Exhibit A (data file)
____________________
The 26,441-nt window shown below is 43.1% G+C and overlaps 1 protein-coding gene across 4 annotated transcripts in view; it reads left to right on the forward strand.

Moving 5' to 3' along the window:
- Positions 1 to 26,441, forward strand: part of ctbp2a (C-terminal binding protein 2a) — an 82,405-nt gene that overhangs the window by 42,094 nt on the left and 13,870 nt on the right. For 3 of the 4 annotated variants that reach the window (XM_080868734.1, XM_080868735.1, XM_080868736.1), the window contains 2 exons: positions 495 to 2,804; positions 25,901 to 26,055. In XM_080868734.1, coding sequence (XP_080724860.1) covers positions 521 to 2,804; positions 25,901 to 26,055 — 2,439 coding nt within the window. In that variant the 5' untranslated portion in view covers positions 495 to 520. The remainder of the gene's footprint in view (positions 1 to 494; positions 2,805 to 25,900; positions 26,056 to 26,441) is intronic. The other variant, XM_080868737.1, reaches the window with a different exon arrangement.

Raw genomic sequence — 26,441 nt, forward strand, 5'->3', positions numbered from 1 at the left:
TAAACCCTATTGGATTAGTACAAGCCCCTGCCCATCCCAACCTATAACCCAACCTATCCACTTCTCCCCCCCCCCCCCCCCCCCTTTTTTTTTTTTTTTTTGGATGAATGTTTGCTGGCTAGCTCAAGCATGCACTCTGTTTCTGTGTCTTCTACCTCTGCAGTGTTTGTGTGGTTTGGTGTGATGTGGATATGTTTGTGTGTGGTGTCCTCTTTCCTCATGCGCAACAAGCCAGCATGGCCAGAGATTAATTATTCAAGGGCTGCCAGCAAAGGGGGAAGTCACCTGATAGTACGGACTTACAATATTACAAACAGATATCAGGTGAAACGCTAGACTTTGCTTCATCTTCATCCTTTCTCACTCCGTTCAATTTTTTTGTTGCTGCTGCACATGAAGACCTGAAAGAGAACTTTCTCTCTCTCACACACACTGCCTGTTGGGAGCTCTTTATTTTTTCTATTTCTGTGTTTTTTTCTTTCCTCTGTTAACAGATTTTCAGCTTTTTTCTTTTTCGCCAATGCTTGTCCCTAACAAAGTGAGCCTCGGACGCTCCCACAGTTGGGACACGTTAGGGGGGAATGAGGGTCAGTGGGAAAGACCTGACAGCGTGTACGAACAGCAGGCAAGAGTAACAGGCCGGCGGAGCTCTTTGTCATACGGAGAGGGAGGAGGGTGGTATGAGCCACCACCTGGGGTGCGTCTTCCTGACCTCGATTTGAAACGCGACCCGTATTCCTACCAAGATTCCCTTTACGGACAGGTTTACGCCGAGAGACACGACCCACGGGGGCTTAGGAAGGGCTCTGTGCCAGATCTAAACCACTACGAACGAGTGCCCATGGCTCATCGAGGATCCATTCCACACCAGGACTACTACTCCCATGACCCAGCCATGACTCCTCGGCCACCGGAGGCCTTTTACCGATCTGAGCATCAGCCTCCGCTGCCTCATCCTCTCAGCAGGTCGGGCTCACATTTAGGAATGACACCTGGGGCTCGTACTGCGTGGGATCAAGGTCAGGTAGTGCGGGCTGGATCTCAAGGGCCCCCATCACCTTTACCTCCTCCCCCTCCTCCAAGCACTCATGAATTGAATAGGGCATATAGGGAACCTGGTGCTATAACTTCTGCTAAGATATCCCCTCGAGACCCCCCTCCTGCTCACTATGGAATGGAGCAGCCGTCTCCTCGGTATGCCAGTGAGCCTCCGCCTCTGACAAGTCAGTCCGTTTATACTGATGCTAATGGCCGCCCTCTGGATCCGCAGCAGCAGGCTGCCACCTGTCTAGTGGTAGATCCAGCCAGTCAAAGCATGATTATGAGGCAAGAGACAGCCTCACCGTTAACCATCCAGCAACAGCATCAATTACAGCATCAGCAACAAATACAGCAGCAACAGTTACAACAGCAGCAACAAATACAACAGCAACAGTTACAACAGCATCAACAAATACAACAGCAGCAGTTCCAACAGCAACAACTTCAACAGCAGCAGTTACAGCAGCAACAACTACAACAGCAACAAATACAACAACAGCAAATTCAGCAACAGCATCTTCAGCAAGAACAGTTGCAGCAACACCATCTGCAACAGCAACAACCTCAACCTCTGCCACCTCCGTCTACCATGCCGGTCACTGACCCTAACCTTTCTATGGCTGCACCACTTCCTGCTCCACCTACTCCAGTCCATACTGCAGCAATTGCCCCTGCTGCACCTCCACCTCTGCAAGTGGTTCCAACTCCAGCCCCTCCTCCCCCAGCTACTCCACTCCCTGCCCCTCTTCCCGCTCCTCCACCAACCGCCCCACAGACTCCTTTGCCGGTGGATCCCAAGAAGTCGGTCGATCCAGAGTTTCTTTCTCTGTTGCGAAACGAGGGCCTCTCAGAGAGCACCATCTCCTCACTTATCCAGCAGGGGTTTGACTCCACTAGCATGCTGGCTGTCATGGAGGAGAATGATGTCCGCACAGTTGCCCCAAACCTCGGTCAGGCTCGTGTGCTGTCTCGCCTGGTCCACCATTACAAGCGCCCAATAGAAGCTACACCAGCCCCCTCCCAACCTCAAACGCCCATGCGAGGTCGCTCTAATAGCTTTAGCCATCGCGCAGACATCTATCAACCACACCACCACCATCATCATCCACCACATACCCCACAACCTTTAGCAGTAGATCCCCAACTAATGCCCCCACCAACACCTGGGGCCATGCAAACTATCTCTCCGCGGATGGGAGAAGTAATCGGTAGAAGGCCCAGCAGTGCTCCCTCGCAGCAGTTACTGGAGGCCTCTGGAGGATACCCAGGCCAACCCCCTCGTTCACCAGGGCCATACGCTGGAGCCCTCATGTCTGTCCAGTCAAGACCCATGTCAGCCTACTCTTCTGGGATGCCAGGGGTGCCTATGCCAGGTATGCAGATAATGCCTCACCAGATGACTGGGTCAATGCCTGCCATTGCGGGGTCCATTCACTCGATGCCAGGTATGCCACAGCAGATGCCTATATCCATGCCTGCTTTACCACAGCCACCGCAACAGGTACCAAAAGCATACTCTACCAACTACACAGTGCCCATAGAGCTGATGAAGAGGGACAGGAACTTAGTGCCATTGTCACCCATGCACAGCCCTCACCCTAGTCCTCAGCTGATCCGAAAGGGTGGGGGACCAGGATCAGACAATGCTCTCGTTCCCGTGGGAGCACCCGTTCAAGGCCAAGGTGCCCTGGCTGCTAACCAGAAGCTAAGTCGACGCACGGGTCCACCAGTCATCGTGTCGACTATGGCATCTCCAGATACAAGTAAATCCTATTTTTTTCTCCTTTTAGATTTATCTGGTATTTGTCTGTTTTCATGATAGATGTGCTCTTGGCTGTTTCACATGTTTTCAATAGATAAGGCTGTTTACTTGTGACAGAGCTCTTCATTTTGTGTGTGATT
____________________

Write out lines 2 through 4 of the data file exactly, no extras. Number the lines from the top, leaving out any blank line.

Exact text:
Moving 5' to 3' along the window:
- Positions 1 to 26,441, forward strand: part of ctbp2a (C-terminal binding protein 2a) — an 82,405-nt gene that overhangs the window by 42,094 nt on the left and 13,870 nt on the right. For 3 of the 4 annotated variants that reach the window (XM_080868734.1, XM_080868735.1, XM_080868736.1), the window contains 2 exons: positions 495 to 2,804; positions 25,901 to 26,055. In XM_080868734.1, coding sequence (XP_080724860.1) covers positions 521 to 2,804; positions 25,901 to 26,055 — 2,439 coding nt within the window. In that variant the 5' untranslated portion in view covers positions 495 to 520. The remainder of the gene's footprint in view (positions 1 to 494; positions 2,805 to 25,900; positions 26,056 to 26,441) is intronic. The other variant, XM_080868737.1, reaches the window with a different exon arrangement.

Raw genomic sequence — 26,441 nt, forward strand, 5'->3', positions numbered from 1 at the left: